Will compressed natural gas replace oil?
General Motors and Chrysler are about to restart that conversation by selling full-size pickups that can seamlessly switch back and forth between CNG and gasoline. The trucks have two tanks, and drivers can choose which fuel they want to use. When one fuel runs out, the vehicles automatically switch to the other. That’s pretty slick, and I like the analogy it creates of running out of gasoline and switching to CNG.
Kind of like our country, maybe?
There is no question that, as President Obama said yesterday, oil is not the fuel of our future. We can’t expect to coast forever on oil, especially considering the U.S. is responsible for 20 percent of the world’s oil consumption but has only 2 percent of its reserves.
Why not power our cars with the same fuel that heats our houses? Perhaps Detroit agrees, as it plans to have more natural-gas-powered vehicles hit the market soon.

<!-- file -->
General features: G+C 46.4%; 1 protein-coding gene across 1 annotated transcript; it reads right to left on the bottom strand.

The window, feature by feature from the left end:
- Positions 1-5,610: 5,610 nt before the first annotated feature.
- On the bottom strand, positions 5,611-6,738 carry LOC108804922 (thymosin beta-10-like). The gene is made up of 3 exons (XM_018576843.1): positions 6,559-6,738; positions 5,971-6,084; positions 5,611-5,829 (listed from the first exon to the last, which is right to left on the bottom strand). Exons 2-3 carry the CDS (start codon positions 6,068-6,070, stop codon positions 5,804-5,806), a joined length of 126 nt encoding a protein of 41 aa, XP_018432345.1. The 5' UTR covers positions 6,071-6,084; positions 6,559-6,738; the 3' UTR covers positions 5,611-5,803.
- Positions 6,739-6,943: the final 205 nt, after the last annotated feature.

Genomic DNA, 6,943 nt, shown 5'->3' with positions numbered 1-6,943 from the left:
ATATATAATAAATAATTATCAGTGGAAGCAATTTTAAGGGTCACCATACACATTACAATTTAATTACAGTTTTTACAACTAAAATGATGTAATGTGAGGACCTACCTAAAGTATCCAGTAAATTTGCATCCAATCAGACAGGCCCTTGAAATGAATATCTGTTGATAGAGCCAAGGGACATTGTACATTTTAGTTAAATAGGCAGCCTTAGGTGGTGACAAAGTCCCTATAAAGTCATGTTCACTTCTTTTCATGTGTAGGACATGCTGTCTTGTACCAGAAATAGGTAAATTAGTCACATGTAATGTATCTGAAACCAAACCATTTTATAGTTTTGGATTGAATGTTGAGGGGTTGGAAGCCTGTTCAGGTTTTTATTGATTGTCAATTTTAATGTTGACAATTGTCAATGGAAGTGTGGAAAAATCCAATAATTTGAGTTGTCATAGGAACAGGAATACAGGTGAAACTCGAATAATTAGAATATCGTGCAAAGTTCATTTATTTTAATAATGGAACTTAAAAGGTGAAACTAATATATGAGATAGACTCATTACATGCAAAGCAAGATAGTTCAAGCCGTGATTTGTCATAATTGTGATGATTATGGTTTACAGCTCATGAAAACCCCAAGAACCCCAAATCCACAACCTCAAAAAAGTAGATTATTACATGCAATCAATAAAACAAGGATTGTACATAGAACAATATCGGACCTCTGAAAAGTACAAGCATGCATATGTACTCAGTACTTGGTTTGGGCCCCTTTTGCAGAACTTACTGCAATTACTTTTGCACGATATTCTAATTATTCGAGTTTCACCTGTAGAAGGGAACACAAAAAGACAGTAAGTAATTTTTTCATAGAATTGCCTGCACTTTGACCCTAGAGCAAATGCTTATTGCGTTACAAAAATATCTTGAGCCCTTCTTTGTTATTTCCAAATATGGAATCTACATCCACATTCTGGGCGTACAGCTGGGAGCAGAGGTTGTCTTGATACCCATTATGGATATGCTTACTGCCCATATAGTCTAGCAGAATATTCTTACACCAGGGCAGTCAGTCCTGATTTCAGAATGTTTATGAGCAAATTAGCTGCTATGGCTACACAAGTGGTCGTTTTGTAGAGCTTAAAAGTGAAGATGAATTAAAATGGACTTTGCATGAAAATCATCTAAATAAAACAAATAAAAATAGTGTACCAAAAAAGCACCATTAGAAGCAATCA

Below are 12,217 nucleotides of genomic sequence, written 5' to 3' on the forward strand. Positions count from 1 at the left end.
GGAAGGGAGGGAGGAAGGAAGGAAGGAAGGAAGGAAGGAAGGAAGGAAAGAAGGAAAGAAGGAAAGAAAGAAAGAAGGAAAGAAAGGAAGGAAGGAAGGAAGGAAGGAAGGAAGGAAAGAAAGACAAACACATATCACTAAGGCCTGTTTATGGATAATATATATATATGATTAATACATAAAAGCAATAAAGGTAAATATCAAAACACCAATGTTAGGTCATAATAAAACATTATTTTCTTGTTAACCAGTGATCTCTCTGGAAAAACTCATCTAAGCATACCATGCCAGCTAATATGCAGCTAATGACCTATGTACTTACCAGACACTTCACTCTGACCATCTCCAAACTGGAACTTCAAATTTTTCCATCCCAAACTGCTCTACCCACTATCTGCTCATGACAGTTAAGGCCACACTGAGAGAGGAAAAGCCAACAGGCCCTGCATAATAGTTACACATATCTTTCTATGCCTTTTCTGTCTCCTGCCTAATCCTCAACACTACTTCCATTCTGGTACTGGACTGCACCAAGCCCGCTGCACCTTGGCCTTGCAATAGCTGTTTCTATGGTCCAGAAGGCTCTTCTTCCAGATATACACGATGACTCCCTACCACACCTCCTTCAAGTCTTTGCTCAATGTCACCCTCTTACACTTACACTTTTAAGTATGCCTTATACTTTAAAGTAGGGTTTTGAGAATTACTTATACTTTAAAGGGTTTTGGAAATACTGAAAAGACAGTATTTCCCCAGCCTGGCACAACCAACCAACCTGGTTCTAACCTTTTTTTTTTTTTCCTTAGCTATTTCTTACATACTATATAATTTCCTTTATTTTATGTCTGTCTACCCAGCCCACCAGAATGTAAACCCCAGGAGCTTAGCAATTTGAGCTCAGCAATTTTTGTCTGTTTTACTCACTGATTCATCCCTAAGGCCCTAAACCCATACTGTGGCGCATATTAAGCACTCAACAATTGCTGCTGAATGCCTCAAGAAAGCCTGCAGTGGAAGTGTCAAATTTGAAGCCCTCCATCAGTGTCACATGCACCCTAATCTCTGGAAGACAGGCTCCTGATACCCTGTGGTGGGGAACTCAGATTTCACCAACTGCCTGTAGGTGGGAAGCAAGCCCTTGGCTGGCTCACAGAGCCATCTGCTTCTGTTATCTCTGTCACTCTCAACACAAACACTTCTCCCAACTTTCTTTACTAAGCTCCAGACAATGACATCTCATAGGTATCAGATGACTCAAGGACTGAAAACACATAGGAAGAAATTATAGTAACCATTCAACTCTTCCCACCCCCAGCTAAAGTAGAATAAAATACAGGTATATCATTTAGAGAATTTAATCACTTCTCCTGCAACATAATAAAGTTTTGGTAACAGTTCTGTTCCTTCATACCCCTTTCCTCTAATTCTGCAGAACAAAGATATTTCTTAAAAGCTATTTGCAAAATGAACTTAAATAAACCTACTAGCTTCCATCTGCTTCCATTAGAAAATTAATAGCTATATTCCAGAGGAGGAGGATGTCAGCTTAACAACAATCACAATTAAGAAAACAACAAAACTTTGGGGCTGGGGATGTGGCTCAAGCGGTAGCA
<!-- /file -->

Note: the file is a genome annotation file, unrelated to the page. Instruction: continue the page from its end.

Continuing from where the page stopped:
Starting in July, Chrysler will sell a Ram 2500 Heavy Duty pickup that runs on compressed natural gas. The truck can run for 255 miles on natural gas, and the range is extended to 367 miles using gasoline. The dashboard has gauges for both fuels, and the system switches seamlessly between the two fuels. Very cool!
General Motors is on board, too.
The Chevrolet Silverado 2500HD and GMC Sierra 2500HD Extended-cab pickups will be offered with a 6.0-liter V8 engine that can transition between CNG and gasoline. The bi-fuel pickups will have tanks that can hold the equivalent of 17 gallons of CNG and 36 gallons of gasoline, giving the vehicles a combined range of more than 650 miles.
That will help curb the range anxiety of CNG-only vehicles and, eventually, start to wean American drivers from our gluttonous addiction to oil. Thanks, GM and Chrysler, for not going gas/electric hybrid on these trucks and starting to bring CNG into the mainstream.
There is no pricing yet, but expect a premium of at least a few thousand dollars over conventional gas-powered trucks. With prices of CNG hovering near $2 per gallon as gas approaches $5, it might be a wise investment.
Assuming plenty of refueling stations existed, would you be on board to replace gasoline with compressed natural gas?